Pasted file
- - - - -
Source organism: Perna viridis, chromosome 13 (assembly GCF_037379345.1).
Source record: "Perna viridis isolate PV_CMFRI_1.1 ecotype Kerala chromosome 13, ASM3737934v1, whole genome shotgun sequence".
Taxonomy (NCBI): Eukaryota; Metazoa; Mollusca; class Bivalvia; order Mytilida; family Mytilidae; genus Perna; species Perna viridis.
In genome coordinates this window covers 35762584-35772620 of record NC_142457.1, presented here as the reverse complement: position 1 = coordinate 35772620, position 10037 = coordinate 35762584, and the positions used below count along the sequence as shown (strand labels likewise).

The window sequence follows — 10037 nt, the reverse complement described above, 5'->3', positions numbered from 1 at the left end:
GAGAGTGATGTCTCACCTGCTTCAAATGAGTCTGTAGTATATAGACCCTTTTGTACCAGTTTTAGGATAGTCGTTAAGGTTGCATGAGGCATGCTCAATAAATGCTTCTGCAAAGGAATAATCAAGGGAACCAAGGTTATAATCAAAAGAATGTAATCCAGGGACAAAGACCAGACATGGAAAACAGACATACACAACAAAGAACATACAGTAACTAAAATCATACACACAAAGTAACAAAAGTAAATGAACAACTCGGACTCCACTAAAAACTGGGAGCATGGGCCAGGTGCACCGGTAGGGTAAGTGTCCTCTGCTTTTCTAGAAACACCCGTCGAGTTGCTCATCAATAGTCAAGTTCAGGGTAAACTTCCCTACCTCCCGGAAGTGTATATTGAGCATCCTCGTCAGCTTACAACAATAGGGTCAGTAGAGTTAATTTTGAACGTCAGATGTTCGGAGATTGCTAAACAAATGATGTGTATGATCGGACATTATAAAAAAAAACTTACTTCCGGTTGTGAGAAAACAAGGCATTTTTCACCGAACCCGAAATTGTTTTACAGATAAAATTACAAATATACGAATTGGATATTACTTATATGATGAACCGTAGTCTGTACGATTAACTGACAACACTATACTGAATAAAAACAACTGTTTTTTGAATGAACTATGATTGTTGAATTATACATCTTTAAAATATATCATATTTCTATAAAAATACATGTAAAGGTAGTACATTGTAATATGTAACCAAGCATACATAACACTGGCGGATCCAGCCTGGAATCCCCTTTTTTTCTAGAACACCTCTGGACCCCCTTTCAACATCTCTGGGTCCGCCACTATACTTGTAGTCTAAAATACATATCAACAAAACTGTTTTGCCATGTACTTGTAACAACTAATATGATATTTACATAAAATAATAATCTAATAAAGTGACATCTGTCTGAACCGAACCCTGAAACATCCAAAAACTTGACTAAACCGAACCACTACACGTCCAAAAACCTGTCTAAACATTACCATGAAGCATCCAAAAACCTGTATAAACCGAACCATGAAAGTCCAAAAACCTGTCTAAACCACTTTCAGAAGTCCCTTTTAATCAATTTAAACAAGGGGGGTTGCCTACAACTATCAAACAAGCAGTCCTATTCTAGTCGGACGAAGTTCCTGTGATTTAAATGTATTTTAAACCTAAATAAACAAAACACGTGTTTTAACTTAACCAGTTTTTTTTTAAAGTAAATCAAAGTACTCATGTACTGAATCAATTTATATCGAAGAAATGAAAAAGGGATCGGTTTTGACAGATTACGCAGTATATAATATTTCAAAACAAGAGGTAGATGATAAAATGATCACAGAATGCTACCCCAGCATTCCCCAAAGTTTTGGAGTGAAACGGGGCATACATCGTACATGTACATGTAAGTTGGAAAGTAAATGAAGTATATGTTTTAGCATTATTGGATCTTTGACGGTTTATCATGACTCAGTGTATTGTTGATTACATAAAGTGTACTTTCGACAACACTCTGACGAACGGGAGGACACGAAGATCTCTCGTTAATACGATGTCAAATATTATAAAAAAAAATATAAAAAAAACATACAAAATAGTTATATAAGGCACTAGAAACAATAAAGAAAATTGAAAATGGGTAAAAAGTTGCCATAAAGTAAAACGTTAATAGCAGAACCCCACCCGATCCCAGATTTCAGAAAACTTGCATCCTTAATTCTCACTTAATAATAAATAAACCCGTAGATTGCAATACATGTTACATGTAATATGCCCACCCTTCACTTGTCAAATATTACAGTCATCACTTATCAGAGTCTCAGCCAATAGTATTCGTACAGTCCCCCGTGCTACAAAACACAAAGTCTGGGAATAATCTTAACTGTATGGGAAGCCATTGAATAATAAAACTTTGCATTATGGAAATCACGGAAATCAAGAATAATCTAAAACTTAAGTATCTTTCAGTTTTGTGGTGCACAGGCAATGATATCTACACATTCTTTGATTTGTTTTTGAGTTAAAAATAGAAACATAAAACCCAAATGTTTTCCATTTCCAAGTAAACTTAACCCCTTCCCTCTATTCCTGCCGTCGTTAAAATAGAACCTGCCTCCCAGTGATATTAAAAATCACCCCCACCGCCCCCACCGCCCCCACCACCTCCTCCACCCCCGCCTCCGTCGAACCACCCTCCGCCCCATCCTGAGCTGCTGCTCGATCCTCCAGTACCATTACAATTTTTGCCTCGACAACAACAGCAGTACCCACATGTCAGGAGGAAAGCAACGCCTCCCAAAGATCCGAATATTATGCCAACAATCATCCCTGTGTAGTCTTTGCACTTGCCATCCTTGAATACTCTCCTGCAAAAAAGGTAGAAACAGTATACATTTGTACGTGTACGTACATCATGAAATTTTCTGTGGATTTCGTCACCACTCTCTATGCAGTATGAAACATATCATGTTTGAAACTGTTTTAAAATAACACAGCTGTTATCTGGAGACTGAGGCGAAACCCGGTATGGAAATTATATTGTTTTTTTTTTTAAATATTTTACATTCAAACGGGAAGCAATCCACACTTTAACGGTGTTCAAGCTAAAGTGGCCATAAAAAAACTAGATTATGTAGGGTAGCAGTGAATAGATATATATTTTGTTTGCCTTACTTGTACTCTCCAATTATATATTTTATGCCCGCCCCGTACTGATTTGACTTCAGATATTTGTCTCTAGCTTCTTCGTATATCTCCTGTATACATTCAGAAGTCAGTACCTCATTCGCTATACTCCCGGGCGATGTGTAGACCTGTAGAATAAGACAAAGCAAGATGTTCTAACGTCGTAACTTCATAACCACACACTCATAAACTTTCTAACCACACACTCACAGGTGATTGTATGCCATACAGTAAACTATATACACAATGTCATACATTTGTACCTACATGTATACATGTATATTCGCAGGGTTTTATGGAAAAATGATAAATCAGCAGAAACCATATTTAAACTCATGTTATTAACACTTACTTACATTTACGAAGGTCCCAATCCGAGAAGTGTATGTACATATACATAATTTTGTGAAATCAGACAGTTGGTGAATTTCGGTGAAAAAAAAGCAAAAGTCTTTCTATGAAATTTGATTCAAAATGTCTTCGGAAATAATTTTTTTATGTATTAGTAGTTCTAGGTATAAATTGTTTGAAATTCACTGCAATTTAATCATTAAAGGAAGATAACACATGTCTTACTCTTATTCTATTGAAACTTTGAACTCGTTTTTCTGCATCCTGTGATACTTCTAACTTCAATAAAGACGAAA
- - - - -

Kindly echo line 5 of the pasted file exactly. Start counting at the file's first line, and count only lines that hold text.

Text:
The window sequence follows — 10037 nt, the reverse complement described above, 5'->3', positions numbered from 1 at the left end: